Radiologists are medical doctors (MDs) or doctors of osteopathic medicine (DOs) who have completed a 4-year residency in radiology. A radiologist may act as a consultant to another doctor who is caring for the patient, or act as the patient's primary doctor in treating a disease.
Following the residency, most radiologists and radiation oncologists become board-certified by the American Board of Radiology (for a medical doctor) or the American Osteopathic Board of Radiology (for an osteopathic doctor). Some go directly into practice, while others enter fellowship programs for additional training in a specialized area, such as the following:
Neuroradiology. Diagnostic radiology that focuses on the central nervous system, head, neck, and spine.
Pediatric radiology. Diagnostic radiology that focuses on ways to create images of children's bodies, their organs, and internal structures.
Breast imaging. Diagnostic radiology that focuses on diagnosing breast diseases.
Cardiovascular radiology. Diagnostic radiology that focuses on diagnosing diseases of the heart and blood vessels, including the arteries and veins.
Chest radiology. Diagnostic radiology that focuses on the diagnosis and treatment of the chest, specifically the heart and lungs.
Gastrointestinal radiology. Diagnostic radiology that focuses on the diagnosis and treatment of the digestive tract.
Genitourinary radiology. Diagnostic radiology that focuses on the diagnosis and treatment of the organs of the reproductive and urinary tracts.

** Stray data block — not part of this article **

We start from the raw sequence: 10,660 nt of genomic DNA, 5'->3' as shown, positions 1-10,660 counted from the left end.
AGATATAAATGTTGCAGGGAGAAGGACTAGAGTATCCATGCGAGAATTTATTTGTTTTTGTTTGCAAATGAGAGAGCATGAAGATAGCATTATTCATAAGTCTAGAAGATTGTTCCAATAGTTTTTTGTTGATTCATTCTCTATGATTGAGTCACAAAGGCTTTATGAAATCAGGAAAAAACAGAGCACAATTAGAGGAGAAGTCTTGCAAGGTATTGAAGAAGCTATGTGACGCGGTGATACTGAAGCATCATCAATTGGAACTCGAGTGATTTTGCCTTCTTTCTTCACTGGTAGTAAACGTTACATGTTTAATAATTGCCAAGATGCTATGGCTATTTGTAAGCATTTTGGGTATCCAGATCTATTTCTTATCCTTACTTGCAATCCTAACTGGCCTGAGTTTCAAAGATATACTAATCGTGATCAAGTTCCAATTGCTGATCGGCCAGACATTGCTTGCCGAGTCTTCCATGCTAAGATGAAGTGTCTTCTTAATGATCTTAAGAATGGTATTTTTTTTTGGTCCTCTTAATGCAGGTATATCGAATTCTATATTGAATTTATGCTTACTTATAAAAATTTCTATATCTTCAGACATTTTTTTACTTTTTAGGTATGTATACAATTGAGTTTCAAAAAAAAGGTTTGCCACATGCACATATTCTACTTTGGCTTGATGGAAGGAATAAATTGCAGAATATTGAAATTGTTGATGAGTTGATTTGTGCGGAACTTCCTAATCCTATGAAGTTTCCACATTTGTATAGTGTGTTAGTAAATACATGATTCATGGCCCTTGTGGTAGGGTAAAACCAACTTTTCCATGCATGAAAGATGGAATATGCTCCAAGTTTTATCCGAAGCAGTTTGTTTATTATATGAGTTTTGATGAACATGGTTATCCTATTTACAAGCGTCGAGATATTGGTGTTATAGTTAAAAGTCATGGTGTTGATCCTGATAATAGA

Musculoskeletal radiology. Diagnostic radiology that focuses on the diseases of the muscles and skeleton.
Emergency radiology. Diagnostic radiology that focuses diagnosis of trauma and nontraumatic emergency conditions.
Interventional radiology. A subspecialty of radiology that focuses on diagnosing and treating patients by using minimally invasive interventional techniques. These include imaging and treatment of blood vessels (angiography), biopsy procedures, line and tube placement, and fluid abscess drainage.
Nuclear radiology. A subspecialty of radiology that focuses on diagnosing and treating patients with tiny doses of radioactive material.
As a result of growing knowledge and levels of technology in the field, radiology has become highly specialized, as have most other medical and surgical specialties. The current trend is for radiologists to become specialized in a particular discipline. Examples are cardiology, which is the study and treatment of the heart, or neurology, which is the study and treatment of the brain and nervous system.
Diagnostic imaging can be done by the following professionals:
Specialized doctor, who can do basic imaging functions such as X-rays or ultrasounds. An example is an obstetrician who does a routine ultrasound on a pregnant woman. Subspecialist cardiologists often interpret CT or MR imaging.
Radiologic technologists, who are specially trained to do specific imaging techniques. They are certified by the American Registry of Radiologic Technologists or another registry. Radiologic technologists work under the direction and supervision of the radiologist.
Diagnostic imaging can be done in a number of settings, including:
Hospital-based radiology departments
Freestanding outpatient centers
Specialized centers, such as cancer, urology or sports medicine centers
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